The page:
Local crime, the homeless and hillside hazard are top topics at FCA annual meeting
North Tustin residents interacted with representatives from county agencies prior to the Foothill Communities Association annual meeting, held March 5 at Foothill High. Those present included OC Parks, Public Works, Sheriff’s Department, Fire Authority, East Orange County Water District, Golden State Water and Supervisor Todd Spitzer’s office. Photo by Tony Richards
By Tina Richards
Foothill Communities Association (FCA) members mingled with representatives from county agencies, were updated on local crime statistics and the homeless issue, and were alerted to a tenuous development proposal at its annual meeting, March 5.
Sheriff Lt. Pat Rich reported that his department serves 25,000 residents in North Tustin and that at least one patrol car, often two, is on duty there 24 hours a day. While the area experiences “minimal or nonexistent” violent crime, vehicle burglaries, theft and “crimes of opportunity” are on the rise. Nonviolent crimes numbered 144 in 2016 and 219 in 2017. The majority of those, he said, were enabled by unlocked vehicles, residential windows and doors. “Be vigilant,” he advised. “If you see something suspicious, call us. Fifty percent of our calls are preventive, and we respond to them quickly.”
Supervisor Todd Spitzer delivered the keynote address, emphasizing that “homelessness is the biggest issue facing our county, and we are taking forthright steps.” He summarized the county’s February efforts to clear the Santa Ana Riverbed homeless encampment and find alternative shelter for those being displaced. “The riverbed will not become Orange County’s skid row,” he said.
Bite the bullet
The county’s initial attempts to clear the riverbed were challenged by a lawsuit. The judge in the case, David Carter, required the county to find temporary housing for the people it was “evicting.” “We have 697 people in 582 motel rooms.” Spitzer reported. “The right to housing is not in the constitution, but we had to bite the bullet.”
Where those individuals will go when their motel stays expire is unknown. “It’s a coordinated effort,” the supervisor said, “by government agencies, law enforcement, social services, nonprofits, business and residential communities. We need to talk about this as a county. It’s not one city’s problem.”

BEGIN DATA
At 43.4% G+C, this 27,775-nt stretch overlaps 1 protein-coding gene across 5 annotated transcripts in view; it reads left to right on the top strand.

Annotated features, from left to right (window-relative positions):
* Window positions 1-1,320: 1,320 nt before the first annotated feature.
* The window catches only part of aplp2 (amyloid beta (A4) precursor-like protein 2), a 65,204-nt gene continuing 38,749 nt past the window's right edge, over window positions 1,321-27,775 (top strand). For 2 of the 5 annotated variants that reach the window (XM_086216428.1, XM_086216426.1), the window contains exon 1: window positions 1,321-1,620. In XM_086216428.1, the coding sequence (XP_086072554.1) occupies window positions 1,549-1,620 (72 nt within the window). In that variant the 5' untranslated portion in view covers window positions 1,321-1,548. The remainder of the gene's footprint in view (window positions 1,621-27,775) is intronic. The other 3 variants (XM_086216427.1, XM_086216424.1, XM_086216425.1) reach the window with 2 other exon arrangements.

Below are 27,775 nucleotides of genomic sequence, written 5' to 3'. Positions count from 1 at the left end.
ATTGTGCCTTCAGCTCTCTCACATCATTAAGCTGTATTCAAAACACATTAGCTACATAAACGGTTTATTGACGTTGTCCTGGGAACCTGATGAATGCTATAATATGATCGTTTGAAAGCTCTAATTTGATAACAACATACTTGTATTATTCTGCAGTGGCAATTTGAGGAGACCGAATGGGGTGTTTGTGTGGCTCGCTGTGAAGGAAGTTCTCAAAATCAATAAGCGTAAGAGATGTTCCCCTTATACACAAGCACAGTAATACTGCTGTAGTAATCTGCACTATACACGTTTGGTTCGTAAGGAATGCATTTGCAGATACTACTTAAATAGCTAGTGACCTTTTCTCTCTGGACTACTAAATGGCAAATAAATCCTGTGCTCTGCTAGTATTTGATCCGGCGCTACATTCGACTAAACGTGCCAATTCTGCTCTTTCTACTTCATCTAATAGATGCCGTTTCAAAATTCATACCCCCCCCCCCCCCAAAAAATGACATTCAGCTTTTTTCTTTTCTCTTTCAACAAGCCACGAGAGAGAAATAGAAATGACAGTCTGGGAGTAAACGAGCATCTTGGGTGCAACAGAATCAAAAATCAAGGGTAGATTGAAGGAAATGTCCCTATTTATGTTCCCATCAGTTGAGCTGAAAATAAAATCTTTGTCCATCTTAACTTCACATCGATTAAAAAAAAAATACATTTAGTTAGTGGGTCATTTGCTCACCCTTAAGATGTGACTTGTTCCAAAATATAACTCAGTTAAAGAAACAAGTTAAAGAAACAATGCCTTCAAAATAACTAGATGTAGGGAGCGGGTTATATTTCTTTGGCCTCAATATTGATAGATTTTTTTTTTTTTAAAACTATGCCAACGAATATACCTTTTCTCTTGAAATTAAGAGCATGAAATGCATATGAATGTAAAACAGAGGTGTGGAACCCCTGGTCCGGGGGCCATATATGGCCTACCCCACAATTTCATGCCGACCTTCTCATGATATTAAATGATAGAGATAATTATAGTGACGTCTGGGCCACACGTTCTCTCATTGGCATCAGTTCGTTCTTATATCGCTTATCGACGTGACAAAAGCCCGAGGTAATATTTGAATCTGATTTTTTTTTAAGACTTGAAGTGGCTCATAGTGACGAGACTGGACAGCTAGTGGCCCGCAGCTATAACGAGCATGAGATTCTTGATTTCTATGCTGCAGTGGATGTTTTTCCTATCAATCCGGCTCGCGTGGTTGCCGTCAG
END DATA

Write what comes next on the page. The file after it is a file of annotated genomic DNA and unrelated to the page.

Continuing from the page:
The riverbed cleanup netted 530 tons of trash, 10,000 hypodermic needles and 2.5 tons of biohazard waste. “We need to find a solution that is not hand-holding,” he stressed.
“Many of the homeless tend to abuse drugs or alcohol, or are mentally ill.” Noting that drastic solutions like forced medication are distasteful, something has to be done because “it’s going to get worse.”
Spitzer attributed some of the increased homeless population, as well as the growing crime rate, to the early release of prisoners, and the reduction of drug offenses from felonies to misdemeanors. Prisoners are dumped back onto the street, he said, and there’s no leverage to get drug offenders into programs, because a misdemeanor “doesn’t matter.”
From homeless to home density
While homelessness is indeed a countywide issue, of more concern to North Tustin residents is the proliferation of inappropriate, high-density home developments. The FCA just lost a battle to protect its long-held 20,000-sq.-ft.- lot zoning on a six-acre parcel on Newport Avenue. The county approved a zone change to allow for 10,000-sq.-ft. lots, thus increasing the apportioned density on a property surrounded by low-density neighborhoods.
The communities’ multi-year opposition to a three-story senior living facility that violated the North Tustin Specific Plan was settled when the FCA negotiated a compromise with a new developer. Spearheaded by Todd Spitzer, the community agreed to drop its ongoing litigation (with no guarantee of winning) and accepted a smaller, single story, less obtrusive version of the home for seniors.
Spitzer advised annual meeting attendees that the project, now called Clearwater, still has to go back to the North Tustin Advisory Committee, the OC Planning Commission and the Board of Supervisors for approval. He expects the construction documents to be readied this summer, concurrent with more community outreach. Ground is not likely to be broken until the summer of 2019.
It is the steeply sloping ground above Lemon Hill Drive and below St. Thomas that has the attention of the homeowners who live there. A developer is planning to build luxury homes on a hillside that failed back in 1991 when another builder began grading it. The landslide threatened four homes, and county engineers worked around the clock to prevent a resident’s swimming pool from coming down the unstable hill. A September 1991 OC Register article noted that at that time, four separate developments had been attempted and had experienced “problems with soil stability.”
A Lemon Hill resident who lives below the slide zone asked county planner Colby Cataldi for advice. “Developers can ask for zone changes or variances for their projects,” she said, “how can a homeowner request a ‘down zone?’ Don’t I have the right to protect my property and my environment?”
Cataldi’s answer that she could provide input to the county’s “orange to green” zoning code update offered no immediate relief. When pressed, Cataldi told her they could “talk about it later.”